When a company asks workers for givebacks to get through hard times, the workers should demand stock in return. That way, if the company rebounds, they will benefit — and they may even be able to prevent it from locking them out.
Understanding people—the fundamental ingredient in any personal or professional pursuit—is probably the most practical knowledge you can have. And there’s probably no better place to read detailed descriptions of people than fictional stores.
He also says a lot about reading books vs. online. The entire post (and even comments) are worth it.
The intriguing story of capitalism, communion wafers, and the selling of the body of Christ in America.
Not knowing much about church history, I was particularly surprised by the passing mention of how protestants rejected then accepted communion as a practice (let alone a sacrament).
In other words, some people in our culture want too much out of a marriage partner. They do not see marriage as two flawed people coming together to create a space of stability, love and consolation, a “haven in a heartless world,” as Christopher Lasch describes it.
The examples he gives are rather trite (which is part of the point, I suppose), but I’m still very interested in his book. And this after only having read one of his articles before this one. His mind leaves a mark.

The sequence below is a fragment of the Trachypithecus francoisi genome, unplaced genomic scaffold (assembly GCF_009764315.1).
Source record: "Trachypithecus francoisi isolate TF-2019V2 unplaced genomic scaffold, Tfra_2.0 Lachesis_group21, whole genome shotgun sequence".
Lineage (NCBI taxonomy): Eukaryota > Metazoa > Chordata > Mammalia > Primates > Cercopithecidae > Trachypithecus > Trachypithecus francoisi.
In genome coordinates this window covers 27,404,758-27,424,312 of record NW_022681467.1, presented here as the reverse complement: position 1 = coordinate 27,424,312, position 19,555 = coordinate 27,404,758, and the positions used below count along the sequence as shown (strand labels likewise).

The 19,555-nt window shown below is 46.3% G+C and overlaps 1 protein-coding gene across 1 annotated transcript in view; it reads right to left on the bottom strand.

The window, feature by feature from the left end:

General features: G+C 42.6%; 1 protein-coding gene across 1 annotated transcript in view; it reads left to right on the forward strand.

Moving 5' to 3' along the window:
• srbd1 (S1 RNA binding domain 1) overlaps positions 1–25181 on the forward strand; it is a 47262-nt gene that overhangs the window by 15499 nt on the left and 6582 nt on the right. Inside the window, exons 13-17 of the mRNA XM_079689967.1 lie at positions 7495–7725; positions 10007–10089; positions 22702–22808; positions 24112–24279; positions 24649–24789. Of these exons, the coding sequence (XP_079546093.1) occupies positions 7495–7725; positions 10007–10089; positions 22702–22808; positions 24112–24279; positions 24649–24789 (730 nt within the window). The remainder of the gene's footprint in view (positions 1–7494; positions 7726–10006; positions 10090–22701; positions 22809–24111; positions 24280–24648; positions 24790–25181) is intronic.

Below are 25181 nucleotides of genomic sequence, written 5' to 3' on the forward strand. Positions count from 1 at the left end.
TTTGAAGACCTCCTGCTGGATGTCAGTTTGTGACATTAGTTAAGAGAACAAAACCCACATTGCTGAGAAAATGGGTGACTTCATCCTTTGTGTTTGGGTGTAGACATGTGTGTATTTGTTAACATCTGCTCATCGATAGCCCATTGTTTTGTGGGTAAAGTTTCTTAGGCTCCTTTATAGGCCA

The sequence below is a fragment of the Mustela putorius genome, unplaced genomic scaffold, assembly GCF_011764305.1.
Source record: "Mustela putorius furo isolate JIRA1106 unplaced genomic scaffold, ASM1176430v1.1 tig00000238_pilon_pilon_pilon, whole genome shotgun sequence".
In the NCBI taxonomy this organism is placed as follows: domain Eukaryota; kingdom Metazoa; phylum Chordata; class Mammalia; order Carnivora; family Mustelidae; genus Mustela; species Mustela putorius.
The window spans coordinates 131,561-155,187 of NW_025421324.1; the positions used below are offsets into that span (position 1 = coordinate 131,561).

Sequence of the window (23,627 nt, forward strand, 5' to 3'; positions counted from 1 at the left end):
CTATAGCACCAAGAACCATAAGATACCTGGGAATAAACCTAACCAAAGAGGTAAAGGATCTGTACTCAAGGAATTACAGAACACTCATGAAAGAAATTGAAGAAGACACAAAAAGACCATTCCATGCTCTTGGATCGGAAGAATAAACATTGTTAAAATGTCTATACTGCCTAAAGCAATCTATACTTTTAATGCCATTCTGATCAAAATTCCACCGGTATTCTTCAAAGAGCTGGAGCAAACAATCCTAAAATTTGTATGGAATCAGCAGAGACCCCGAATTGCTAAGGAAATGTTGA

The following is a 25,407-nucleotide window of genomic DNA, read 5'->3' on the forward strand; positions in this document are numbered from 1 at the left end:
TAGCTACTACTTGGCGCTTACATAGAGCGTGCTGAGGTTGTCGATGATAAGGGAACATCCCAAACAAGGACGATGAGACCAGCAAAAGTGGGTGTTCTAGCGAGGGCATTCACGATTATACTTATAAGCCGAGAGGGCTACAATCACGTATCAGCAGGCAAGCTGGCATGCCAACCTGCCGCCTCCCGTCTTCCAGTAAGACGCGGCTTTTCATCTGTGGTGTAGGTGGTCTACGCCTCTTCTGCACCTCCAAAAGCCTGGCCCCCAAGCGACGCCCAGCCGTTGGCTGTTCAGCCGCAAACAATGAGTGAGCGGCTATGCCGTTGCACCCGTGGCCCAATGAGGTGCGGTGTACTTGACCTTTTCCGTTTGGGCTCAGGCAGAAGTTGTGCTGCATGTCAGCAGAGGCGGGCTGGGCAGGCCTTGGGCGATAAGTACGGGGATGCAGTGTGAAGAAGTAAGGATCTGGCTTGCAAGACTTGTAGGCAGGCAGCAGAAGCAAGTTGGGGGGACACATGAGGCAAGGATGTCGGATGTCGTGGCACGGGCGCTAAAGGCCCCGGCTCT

A marriage based not on self-denial but on self-fulfillment will require a low- or no-maintenance partner who meets your needs while making almost no claims on you. Simply put—today people are asking far too much in the marriage partner.
Love grows when you get out of your way.
Aside: Since when does Amazon price their zero-overhead e-books higher than their oh-look-we-manufactured-this hardcover editions?
I’ve had a netbook for nearly two months now, and it’s really cut down on my already abysmal email response/resolution time. While an iPod Touch definitely has its practical limits in terms of browsing and workflow, my seven months of nearly-exclusive mobile browsing on my iPod Touch has really killed the Gmail interface for me for email management.
Example: I triaged and deleted 600+ emails from my inbox tonight within minutes on my iPod, that had been piling up unread since using the netbook.
Experiment: iPod-only for day-to-day email in the next few weeks. Let’s see if this improves my correspondence.